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UK National Parks – Our Historic Environment

The United Kingdom’s National Parks are amongst its finest and most treasured landscapes, rightly recognised for their tranquillity, special wildlife and unique habitats. They are also cultural landscapes, shaped by human activity over thousands of years. These living, working landscapes have, in turn, influenced local and national identity, inspiring writers, poets and artists and contributing significantly to the nation’s rich cultural legacy.

The UK’s National Parks contain some of the earliest and most extensive evidence of human ingenuity, endeavour and creativity, from stone tools left by hunter-gatherers at the end of the last Ice Age to some of the finest Bronze Age landscapes in Western Europe. National Parks also protect some of the best-preserved Roman military structures, castles and hunting forests of medieval monarchs, beautiful 18th century designed landscapes, and historic mines and quarries, some of which are still in use today. Moreover, National Parks protect a rich and distinctive vernacular architecture, with buildings, farmsteads and villages constructed from local materials such as stone, slate, pantile and thatch that create a unique sense of place and identity. These physical remains form the story of England, Scotland and Wales and are all key factors in attracting inward investment and tourism.

Fifteen percent of all designated heritage assets lie within National Parks. This, however, represents only a fraction of the total resource as new discoveries are constantly being made. The historic environment provides the excitement of discovery whilst delivering cultural experiences and significant volunteering opportunities for people of all ages, backgrounds and abilities.

Inchmahome Priory

National Park Authorities also have a strong record of providing high-quality training and delivering apprenticeships, and have been involved in the design and development of several Trailblazer Apprenticeships, from historic environment investigation to traditional countryside management.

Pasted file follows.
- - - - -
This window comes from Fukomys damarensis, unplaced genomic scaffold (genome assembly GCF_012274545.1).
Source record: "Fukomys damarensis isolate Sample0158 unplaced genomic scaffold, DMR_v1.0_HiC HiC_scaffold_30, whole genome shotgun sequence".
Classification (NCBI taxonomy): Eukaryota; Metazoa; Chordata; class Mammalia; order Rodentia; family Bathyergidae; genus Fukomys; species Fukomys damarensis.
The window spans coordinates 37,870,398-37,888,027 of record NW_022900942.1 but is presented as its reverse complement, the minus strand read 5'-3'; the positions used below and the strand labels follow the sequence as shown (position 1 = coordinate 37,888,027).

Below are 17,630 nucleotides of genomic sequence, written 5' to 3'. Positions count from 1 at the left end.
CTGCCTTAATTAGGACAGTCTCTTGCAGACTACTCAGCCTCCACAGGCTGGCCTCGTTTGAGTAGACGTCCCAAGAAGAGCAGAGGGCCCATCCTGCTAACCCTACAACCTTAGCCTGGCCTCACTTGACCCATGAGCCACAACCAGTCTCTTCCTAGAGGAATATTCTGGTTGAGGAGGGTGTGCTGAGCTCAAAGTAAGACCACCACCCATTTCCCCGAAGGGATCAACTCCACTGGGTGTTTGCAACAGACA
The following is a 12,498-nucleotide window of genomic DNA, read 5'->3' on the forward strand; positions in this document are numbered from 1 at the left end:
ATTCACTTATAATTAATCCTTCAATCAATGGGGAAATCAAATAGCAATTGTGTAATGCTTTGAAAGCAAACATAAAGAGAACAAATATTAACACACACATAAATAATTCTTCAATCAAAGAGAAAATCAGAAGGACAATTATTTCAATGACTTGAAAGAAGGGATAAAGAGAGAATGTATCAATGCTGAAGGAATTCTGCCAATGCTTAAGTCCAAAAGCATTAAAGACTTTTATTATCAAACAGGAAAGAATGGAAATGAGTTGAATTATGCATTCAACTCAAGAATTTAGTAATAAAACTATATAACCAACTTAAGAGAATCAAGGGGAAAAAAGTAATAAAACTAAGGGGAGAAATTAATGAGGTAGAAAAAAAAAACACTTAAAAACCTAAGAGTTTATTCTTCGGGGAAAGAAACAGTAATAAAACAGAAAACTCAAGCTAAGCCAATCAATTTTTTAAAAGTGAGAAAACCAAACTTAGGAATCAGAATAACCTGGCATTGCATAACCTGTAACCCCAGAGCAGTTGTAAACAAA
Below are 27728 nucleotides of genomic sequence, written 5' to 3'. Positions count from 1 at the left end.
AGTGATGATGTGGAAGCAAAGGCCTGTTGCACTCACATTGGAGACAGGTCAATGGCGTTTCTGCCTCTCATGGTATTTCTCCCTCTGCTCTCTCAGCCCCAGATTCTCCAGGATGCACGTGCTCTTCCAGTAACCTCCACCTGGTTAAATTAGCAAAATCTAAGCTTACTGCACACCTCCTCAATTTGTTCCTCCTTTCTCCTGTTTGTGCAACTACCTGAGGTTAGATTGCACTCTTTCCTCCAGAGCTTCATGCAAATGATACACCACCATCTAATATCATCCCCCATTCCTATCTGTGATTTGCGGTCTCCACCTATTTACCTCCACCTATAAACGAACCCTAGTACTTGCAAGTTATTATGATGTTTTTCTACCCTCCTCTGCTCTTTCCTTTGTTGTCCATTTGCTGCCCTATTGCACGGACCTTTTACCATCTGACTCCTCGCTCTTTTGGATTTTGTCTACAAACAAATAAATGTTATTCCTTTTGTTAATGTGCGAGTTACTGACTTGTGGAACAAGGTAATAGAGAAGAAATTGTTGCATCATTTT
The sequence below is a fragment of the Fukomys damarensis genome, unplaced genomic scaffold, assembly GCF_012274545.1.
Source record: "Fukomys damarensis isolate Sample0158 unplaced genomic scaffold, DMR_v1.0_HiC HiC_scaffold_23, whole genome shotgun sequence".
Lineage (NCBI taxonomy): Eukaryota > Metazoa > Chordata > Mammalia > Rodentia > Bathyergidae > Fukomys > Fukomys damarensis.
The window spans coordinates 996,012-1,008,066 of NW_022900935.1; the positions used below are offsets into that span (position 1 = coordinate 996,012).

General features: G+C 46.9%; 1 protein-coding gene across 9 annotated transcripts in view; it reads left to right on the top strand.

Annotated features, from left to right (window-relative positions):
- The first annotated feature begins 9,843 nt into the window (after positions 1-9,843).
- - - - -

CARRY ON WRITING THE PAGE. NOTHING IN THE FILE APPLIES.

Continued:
In recent years dedicated National Park staff, working in strong partnerships with other bodies and local communities, have secured millions of pounds worth of external funding from the Heritage Lottery Fund and charitable trusts. This funding supports vital work to conserve and enhance our historic environment, whilst providing educational, health and recreational opportunities and helping local economies to thrive and grow.

National Parks are incredibly special places. Their heritage is a national asset recognised the world over. Understanding, conserving and communicating the stories of these cultural landscapes is integral to protecting them, allowing us to realise their potential and, by so doing, enriching the lives of all of those who live in, work in or visit National Parks today and in the future.

Loch Lomond & The Trossachs National Park

Stunning lochs and landscapes inspired many, with the romantic literature of Sir Walter Scott encouraging Victorian tourism which left a legacy of incredible engineering structures, passenger steamers and fine buildings.

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